(By Bob McCurdy) The following takes Charlie Sislen’s “heavy/light TV viewer” blog from last Monday a step further.
The chart below contains data extracted from the latest Ft. Myers Scarborough report and details the viewing habits of the Ft. Myers adult. This type of report requires a few steps but can be compiled easily for any Scarborough market and having done this for a number of markets, it’s safe to say that the data/results would likely be very similar.
The heaviest TV viewer in Ft. Myers watches slightly over 10 hours of TV daily, with the lightest viewing 20 minutes. This fact alone is worth the price of admission as it points to the fact that the heaviest viewers watch close to 30x more TV than the lightest viewer, meaning they are likely exposed to 30x more TV commercials than the lightest TV viewer, hence the frequency imbalance that Charlie referenced last week.
The other takeaway from this chart is that the lightest TV viewer happens to be a big radio fan, tuning to AM/FM over two hours a day, or 6x the amount of time they spend watching TV. Also note that TV’s heaviest/heavy viewers view 69% of all paid commercials, with the light and lightest TV viewers only exposed to 12% of all TV commercials. This data reinforces the fact that 40% of all viewers will have little chance of being effectively reached by any Ft. Myers TV campaign.
The percentages are not that much different for radio. Forty percent of radio listeners are classified as heavy/heaviest listeners and these radio fans account for 72% of total radio listening. It would not be much different if we looked at McDonald’s, Charmin, wine consumption, or any other product or service. So the 80/20 rule is more like a 70/40 rule. This ratio would roughly hold true for other markets, products, media consumption, etc.
The above was needed to set the stage for the chart below. While reviewing, keep in mind that the heaviest 40% users of both TV and radio consume approximately 70% of all commercials. Let’s now see how radio and TV’s heavy/heaviest users compare when looking at propensity to purchase various products and their socioeconomic profile.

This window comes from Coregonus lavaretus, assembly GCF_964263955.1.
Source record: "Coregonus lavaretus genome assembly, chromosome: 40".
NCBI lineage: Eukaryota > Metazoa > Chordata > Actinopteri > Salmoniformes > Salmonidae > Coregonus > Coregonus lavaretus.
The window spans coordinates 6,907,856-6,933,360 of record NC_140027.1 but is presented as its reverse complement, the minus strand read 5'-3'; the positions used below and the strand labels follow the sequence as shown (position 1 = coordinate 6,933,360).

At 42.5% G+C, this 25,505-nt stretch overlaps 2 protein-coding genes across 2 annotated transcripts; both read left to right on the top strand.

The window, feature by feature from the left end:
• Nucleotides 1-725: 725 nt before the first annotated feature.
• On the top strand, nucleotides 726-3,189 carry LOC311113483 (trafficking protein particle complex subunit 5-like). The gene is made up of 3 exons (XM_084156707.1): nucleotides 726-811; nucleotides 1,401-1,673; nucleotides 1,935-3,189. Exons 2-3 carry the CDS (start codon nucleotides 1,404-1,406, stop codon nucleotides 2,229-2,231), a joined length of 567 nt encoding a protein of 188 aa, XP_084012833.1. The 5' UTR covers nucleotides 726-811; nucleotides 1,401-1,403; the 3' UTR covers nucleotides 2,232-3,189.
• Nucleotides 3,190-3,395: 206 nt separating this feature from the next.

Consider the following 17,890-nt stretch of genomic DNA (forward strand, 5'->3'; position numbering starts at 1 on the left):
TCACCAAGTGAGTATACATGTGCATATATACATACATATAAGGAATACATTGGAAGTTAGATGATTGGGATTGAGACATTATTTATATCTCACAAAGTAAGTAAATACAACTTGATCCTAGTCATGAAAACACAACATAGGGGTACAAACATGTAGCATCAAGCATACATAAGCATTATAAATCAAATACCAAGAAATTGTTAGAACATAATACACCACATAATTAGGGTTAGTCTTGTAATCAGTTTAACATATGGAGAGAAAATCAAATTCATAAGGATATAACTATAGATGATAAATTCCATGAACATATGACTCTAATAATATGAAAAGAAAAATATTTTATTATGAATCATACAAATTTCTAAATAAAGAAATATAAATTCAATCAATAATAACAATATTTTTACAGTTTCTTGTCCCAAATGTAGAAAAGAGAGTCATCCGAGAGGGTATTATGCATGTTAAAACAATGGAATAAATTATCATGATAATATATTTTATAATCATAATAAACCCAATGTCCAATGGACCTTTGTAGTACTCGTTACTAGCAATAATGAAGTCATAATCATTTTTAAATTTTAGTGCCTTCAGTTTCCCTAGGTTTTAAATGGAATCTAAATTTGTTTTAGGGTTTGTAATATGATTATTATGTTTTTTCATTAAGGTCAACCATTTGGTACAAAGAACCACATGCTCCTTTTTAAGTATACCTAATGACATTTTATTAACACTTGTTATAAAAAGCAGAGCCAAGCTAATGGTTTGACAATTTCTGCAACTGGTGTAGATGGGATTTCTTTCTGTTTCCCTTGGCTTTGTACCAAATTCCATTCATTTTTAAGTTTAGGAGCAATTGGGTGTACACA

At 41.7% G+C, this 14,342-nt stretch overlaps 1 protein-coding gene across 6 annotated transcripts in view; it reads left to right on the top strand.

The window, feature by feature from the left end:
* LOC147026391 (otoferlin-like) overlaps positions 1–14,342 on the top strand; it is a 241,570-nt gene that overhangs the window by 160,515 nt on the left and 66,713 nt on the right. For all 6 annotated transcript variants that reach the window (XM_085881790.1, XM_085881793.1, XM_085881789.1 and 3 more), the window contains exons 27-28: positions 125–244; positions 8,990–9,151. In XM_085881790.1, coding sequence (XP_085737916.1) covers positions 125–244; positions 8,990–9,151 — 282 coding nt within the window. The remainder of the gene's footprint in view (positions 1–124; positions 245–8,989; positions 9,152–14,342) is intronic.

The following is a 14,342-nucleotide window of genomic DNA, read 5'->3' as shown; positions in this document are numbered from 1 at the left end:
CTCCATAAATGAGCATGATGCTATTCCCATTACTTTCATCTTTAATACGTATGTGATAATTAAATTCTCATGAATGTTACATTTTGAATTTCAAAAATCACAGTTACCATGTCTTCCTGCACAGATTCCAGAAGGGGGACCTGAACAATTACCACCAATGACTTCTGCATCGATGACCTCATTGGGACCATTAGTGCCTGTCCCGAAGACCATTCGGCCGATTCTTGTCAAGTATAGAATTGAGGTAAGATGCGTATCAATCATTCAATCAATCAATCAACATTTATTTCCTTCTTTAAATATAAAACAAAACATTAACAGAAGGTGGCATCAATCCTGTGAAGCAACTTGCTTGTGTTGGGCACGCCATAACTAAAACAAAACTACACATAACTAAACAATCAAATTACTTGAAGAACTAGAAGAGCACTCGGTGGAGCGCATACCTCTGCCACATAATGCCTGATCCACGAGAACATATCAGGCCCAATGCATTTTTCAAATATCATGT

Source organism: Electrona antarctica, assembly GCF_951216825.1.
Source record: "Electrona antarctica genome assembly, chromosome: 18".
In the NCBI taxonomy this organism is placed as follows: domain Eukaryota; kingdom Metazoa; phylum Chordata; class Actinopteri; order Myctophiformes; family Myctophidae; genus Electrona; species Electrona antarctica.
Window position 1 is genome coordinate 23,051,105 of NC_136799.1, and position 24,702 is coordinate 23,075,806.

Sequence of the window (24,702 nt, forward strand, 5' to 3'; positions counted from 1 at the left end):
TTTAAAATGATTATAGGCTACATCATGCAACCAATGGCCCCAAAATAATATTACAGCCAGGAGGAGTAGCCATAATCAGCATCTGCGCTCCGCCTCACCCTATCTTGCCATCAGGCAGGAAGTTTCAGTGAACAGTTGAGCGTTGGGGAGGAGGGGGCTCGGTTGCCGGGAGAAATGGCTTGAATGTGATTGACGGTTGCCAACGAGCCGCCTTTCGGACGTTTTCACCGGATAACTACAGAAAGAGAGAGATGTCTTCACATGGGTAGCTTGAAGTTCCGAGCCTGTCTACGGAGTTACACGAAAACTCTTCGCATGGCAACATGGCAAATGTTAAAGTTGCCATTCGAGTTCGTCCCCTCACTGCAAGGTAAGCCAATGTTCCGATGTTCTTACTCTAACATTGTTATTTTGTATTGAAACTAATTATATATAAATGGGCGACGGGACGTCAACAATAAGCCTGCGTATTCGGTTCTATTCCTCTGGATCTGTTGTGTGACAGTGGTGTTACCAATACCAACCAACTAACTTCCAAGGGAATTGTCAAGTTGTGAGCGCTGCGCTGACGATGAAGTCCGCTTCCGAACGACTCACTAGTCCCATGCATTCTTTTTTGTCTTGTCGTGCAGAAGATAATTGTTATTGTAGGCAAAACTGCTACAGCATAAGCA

Take a minute to digest this chart and let its implications sink in. It’s quite an impressive story for radio.
Let’s look at those intending to purchase a new/used automobile costing $10,000+ in the next 12 months. The heaviest/heavy radio users number 43,656 in Ft. Myers and are +29% more likely to do so than the average resident, while the heaviest TV viewers number 27,498 and are 13% less likely to do so than the average resident. The result is a +59% reach advantage for radio and a +48% advantage with index, meaning the heaviest/heavy radio listeners are +48% more likely to be purchasing a new/used car valued $10,000+ in the next year than the heaviest TV viewers. Keep in mind these are the viewers/listeners who will be gobbling up 70% of any advertiser’s paid gross impressions, aka ad budget.
It’s a similar story with those planning to buy furniture, appliances, or mattresses in the next 12 months. Radio’s considerable advantage also extends to college graduates, professionals/managers, and those employed full-time. Be sure to take special note of the “retired/unemployed” data.
There are terrific stories to be discovered using Scarborough and other data sources that not only need to be unmasked but effectively communicated. Clients that “know” what we “know” are more likely to “believe” what we “believe,” which is a good thing. We leave these kinds of stories unveiled and untold at our own economic risk.
Bob McCurdy is Vice President of Sales for the Beasley Media Group and can be reached at email@example.com.